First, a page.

Jude Wanniski


Today’s coordinated central bank intervention has momentarily lifted the dollar’s foreign exchange value -- approaching 85 yen at mid-day -- but its effect will undoubtedly prove to be fleeting unless the Bank of Japan begins pumping fresh liquidity into the Japanese financial system once again. 

As we observed earlier this month, the BoJ had actually reversed a fair portion of its deflationary liquidity drain that pushed the dollar to its April lows of around 80 yen. Between mid-month and last Thursday, May 25, the central bank had injected more than 2 trillion yen. As a result, the dollar had firmed and stabilized at about 87. This is where things were heading into Tokyo trading last Thursday when the BoJ signaled to the markets that Friday’s open market operations would return to a drain mode -- to the tune of more than 1 trillion yen. In Japanese trading Thursday, the dollar lost a full yen, to 86.25, and proceeded to pound below 85 in New York. When Friday dawned in Tokyo, the bank’s yen withdrawal was even worse than expected. At more than 1.8 trillion yen, the BoJ in one fell swoop wiped out nearly all the positive effect of its operations during the previous two weeks. In the three days since, the drain has continued. The net injection of more than 2 trillion yen between May 15 and May 25 has turned into a net withdrawal of 660 billion. Thus, the dollar has struggled to stay on the positive side of 83 yen.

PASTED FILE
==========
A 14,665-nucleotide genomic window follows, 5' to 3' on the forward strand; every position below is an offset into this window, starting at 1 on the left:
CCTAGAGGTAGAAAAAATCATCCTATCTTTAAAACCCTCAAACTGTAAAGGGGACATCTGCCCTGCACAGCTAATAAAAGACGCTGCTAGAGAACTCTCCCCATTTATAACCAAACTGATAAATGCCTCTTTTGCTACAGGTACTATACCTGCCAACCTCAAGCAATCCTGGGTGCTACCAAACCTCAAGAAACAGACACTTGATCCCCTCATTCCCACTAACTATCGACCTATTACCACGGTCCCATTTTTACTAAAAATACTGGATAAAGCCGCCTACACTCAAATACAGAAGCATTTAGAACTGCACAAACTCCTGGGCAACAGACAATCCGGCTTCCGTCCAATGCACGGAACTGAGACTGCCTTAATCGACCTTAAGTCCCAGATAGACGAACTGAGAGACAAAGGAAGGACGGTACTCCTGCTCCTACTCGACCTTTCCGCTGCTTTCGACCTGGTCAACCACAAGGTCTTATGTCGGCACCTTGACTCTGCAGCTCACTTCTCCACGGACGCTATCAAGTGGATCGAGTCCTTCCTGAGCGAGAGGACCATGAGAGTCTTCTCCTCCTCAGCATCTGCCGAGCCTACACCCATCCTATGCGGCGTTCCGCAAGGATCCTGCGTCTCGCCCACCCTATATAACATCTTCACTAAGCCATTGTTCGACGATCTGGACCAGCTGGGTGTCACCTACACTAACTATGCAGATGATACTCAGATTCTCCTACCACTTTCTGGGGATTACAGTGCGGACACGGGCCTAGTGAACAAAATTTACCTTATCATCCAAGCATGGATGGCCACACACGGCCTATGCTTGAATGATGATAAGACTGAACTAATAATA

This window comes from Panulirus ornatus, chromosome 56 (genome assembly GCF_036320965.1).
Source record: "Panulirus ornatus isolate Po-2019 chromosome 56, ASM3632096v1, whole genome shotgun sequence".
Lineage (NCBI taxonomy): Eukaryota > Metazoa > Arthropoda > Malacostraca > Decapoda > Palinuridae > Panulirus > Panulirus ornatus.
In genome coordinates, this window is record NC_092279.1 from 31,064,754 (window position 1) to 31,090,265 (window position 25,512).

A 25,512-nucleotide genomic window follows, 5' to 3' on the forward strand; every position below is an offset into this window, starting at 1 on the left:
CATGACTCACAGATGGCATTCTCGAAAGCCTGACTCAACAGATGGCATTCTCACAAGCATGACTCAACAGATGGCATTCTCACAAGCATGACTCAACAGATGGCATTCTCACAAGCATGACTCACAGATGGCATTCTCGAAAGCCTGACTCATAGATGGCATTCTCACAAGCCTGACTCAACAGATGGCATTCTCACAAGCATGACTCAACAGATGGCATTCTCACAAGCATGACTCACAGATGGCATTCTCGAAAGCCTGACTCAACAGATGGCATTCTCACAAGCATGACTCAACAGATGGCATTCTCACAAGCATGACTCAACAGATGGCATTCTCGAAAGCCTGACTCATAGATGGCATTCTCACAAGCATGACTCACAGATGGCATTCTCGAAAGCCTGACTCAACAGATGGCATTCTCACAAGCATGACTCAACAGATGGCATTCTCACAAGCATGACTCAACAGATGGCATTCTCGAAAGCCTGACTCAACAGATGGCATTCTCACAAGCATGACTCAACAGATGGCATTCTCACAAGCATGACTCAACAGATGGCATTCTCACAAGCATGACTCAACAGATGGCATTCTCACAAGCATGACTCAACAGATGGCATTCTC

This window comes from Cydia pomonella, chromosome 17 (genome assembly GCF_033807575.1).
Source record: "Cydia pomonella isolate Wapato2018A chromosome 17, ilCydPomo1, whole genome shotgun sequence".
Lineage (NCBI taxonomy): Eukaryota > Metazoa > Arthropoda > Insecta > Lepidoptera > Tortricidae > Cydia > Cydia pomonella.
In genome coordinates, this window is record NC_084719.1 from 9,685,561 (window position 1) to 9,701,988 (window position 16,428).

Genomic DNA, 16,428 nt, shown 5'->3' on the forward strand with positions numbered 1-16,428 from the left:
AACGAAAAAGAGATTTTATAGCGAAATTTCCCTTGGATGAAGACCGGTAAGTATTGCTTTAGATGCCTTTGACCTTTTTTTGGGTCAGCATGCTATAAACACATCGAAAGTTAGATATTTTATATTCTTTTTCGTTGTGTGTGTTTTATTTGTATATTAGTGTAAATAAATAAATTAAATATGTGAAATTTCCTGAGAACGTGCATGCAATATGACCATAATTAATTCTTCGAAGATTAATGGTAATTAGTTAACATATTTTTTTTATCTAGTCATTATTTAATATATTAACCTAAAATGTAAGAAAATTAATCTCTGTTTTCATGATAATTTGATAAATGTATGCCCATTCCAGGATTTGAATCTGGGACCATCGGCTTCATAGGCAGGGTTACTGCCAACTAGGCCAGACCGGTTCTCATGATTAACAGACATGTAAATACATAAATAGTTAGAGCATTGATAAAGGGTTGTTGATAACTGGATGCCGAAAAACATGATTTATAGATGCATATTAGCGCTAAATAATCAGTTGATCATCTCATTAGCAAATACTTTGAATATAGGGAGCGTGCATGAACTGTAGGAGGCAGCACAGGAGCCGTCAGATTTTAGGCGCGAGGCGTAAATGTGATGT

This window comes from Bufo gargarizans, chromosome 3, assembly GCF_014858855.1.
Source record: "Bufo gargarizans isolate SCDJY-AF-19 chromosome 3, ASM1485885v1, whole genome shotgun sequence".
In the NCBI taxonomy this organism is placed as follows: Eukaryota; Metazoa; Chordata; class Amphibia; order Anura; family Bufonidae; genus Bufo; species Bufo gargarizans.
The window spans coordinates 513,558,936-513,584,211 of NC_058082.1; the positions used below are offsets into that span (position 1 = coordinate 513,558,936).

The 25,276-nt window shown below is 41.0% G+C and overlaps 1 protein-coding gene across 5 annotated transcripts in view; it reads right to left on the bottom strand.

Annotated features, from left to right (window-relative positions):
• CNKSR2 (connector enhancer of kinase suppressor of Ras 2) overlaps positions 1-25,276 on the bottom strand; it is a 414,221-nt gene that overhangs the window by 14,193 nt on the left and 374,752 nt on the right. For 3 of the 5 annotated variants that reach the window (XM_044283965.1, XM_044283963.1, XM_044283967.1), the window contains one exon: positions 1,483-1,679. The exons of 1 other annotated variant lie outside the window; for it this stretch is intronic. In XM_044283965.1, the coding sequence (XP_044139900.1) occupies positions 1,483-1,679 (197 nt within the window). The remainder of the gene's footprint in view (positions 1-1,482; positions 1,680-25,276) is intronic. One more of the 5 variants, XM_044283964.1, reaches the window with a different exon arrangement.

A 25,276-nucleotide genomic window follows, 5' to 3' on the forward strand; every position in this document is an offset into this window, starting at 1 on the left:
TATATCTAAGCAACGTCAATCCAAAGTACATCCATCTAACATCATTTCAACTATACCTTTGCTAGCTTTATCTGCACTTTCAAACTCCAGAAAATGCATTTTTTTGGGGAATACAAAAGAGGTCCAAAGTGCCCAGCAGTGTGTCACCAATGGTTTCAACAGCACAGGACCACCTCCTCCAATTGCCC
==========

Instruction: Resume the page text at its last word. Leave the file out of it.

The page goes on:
In Monday’s edition of the Asian Wall Street Journal, Kengo Inoue, a senior BoJ official, published a lengthy response to my April 21 Journal op-ed, “Where the Bank of Japan Errs.” Inoue is particularly critical of my insistence on looking at the yen gold price (down more than 27% from a year ago), which he derides as a “sort of philosopher’s stone” rather than a reliable monetary reference point. As opposed to being deflationary, he says, Japanese monetary policy has actually been quite stimulative; witness the drop in interest rates. In attempting to refute my analysis, however, Inoue ends up conceding a large point when he writes: “In the short run, the Bank of Japan can supply reserves only to the extent they are demanded. Reserves do not earn interest, and banks do not want to hold excess reserves when they do not expect loan demand to rise.” My article makes the same point in explaining why deflation expectations actually cause unwanted reserves to appear on the market, which the BoJ must then mop up, even as interest rates drop. Inoue apparently agrees, although he suggests that central bankers attempting to reverse the situation encounter the dilemma of “pushing on a string” -- i.e., the difficulty of encouraging lending when there is insufficient demand for funds. Inoue’s reasoning is circular, however. Loan demand will not rise until borrowers can expect to earn a real return on the funds -- in other words, until they are confident of deflation’s demise.

One hopeful sign is a growing awareness among Japanese market participants of the BoJ’s error in continuing to drain liquidity. Although market rates have fallen this week in the wake of weak economic data, an AP-Dow Jones dispatch from Tokyo today says, “the Bank of Japan’s money market operations in the past few sessions have been widely regarded as tighter than expected.” The service quotes an anonymous BoJ official as saying he would “accept the market’s interpretation that the Bank of Japan’s operations were tighter than the market’s expectations.” In Japan’s consensus-oriented policymaking system, such seemingly innocuous remarks could represent an early sign of policy change.

David Gitlitz